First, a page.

Volume 5, Issue 3 (8-2015)                   Iran J Ped Hematol Oncol 2015, 5(3): 149-156 | Back to browse issues page

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Abstract:   (973 Views)

Bakcground: The aim of ITP treatment is to prevent intracranial hemorrhage and increase the platelet count rapidly. This study was conducted with the objective of comparing the efficacy of anti-D immunoglobulin (Ig) with dexamethasone in treating childhood ITP.

Materials and Methods: In this randomized prospective control trial, 20 ITP patients (Platelet count<20,000/µl) younger than 16 were selected from those who referred to Dr. Sheikh Children Training and Research Hospital in Mashhad, Iran From February 2013 to January 2014. Patients were divided into two groups according to the type of administered treatment: group A received intravenous dexamethasone 40 mg/m2/ daily for four days. Group B received a single dose of intravenous anti-D Ig 50 µg/kg. The resultant data were then evaluated using SPSS (version 11.5).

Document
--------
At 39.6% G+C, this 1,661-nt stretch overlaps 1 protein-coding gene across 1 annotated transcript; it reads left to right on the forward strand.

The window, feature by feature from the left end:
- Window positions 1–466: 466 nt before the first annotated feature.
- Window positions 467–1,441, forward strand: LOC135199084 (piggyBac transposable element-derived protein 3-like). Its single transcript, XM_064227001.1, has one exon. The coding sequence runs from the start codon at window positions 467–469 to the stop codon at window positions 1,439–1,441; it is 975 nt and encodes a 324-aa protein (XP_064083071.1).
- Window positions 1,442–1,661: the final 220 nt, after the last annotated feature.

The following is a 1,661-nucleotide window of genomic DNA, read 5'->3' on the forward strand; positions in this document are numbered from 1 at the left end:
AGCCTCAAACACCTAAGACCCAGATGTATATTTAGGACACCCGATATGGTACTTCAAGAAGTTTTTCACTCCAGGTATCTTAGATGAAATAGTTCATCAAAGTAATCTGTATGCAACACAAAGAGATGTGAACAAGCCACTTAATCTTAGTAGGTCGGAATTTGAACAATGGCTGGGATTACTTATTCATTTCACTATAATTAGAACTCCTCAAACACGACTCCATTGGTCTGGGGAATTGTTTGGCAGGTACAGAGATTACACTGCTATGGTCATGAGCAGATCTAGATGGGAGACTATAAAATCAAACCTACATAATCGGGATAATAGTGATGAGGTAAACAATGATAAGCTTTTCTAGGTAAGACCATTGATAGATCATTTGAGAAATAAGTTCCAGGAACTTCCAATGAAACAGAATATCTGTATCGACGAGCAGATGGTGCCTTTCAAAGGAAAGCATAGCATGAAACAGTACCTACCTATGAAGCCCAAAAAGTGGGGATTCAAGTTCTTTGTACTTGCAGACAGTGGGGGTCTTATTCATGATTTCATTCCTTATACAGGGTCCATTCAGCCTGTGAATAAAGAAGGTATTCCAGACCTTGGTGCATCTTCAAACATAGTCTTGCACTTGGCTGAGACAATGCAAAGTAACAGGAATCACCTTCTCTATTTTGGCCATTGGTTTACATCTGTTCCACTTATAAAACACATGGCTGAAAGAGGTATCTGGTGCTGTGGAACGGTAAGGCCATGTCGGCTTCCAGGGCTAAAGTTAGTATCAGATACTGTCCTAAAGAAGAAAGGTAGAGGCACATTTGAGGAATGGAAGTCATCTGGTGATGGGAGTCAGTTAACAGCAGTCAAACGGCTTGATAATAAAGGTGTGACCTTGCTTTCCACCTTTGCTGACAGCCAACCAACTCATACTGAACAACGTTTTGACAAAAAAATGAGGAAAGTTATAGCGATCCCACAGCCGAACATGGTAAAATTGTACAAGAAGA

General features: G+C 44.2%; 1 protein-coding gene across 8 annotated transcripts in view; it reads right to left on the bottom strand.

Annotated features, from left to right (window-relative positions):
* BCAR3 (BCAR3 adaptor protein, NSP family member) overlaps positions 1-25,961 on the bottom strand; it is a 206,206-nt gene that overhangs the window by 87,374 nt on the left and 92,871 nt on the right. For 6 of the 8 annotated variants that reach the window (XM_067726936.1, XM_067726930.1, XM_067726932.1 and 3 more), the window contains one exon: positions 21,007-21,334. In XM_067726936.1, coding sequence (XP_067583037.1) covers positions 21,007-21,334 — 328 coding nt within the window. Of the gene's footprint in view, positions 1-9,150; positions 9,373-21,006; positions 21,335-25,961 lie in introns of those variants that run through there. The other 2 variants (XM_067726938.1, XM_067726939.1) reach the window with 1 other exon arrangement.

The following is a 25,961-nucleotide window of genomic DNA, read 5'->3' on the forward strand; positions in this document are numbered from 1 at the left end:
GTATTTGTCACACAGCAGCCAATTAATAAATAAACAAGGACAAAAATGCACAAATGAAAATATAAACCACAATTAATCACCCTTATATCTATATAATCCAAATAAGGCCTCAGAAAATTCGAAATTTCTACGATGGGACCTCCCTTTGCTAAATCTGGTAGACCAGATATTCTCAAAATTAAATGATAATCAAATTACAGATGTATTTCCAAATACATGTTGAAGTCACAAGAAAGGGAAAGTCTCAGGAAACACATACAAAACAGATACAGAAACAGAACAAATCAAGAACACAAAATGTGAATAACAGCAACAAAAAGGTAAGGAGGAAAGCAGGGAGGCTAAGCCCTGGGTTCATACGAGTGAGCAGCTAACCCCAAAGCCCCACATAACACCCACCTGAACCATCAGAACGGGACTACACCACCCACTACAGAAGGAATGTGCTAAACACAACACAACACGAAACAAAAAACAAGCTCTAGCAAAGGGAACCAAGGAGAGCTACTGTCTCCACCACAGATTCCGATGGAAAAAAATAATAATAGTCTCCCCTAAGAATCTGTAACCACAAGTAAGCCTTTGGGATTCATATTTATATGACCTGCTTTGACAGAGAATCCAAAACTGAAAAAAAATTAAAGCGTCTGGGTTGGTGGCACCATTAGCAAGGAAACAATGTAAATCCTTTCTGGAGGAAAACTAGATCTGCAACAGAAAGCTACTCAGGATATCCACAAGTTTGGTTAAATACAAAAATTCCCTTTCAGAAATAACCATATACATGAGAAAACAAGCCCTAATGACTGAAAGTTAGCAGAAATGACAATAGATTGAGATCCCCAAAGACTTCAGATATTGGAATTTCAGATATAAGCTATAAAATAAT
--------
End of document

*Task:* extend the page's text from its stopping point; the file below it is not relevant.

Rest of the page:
Results: In this study, 20 patients [11 girls (55%) and 9 boys (45%)] with the mean age of 5.6±4 years were enrolled. From the total number, 13 (65%) were younger than 5 years old, 4 (20%) aged between 5 and 10, and 3 (15%) were older than 10. There was no significant difference between the two groups regarding sex and age. In both groups the most common symptom was cutaneous manifestations (purpura, ecchymoses) (63.6% vs. 36.4% p=0.325). At enrolment time, the mean disease duration was 28±21 months, ranging from 5 to 132 months. Out of 20 patients, 9 (45%) suffered from chronic ITP, and 11 (55%) were in persistent phase of the disease. No significant difference was observed between the two groups regarding the frequency of chronic and persistent cases (p=0.370). Similarly, the follow-up platelet count four months after the treatment showed no significant difference between the two groups (p=0.241).

Conclusion: The findings of this study did not confirm the priority of dexamethasone over anti-D Ig. The hemolytic side effects of anti-D were negligible compared to dexamethasone.

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Type of Study: Research | Subject: Special
Received: 2016/09/3 | Accepted: 2016/09/3 | Published: 2016/09/3